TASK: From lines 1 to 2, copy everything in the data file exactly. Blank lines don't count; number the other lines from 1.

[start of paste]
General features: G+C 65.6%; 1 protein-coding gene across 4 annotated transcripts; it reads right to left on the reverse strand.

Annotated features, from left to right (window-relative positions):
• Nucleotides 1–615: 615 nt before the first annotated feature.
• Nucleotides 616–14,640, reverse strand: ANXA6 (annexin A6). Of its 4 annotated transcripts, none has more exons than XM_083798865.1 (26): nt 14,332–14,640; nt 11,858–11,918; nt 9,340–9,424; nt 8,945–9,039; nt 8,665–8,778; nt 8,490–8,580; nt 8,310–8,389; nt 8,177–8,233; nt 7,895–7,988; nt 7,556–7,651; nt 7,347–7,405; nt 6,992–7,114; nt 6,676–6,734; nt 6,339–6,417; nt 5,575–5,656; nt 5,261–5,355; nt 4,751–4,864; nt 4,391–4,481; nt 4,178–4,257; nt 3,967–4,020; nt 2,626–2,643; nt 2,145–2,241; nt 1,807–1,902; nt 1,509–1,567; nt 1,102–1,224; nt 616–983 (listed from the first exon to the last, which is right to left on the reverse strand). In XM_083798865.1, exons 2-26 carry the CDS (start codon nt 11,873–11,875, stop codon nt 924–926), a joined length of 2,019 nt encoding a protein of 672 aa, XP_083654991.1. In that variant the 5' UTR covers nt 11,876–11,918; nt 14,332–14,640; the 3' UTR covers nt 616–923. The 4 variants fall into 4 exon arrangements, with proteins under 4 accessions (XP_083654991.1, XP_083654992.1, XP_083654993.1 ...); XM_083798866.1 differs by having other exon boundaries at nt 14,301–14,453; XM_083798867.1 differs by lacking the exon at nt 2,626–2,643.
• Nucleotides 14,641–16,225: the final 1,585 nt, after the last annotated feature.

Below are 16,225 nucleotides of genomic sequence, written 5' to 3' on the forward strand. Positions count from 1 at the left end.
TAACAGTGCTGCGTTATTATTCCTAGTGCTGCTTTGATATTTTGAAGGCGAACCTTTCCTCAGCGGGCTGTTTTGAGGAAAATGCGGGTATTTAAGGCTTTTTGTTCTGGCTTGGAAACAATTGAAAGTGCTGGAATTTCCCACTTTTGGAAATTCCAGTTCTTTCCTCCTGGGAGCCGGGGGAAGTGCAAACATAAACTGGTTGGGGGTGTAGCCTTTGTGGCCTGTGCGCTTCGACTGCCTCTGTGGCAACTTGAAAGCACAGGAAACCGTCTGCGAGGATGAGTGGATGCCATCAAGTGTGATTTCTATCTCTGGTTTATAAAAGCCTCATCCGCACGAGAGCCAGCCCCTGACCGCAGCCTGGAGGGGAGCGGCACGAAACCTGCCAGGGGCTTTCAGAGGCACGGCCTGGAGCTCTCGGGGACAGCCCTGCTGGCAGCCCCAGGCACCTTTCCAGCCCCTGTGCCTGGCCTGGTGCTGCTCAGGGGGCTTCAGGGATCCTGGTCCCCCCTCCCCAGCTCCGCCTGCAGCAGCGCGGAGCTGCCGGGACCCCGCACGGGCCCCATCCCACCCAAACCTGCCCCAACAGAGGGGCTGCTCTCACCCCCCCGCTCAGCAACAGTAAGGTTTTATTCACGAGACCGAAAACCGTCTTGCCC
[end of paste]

General features: G+C 65.6%; 1 protein-coding gene across 4 annotated transcripts; it reads right to left on the reverse strand.

Annotated features, from left to right (window-relative positions):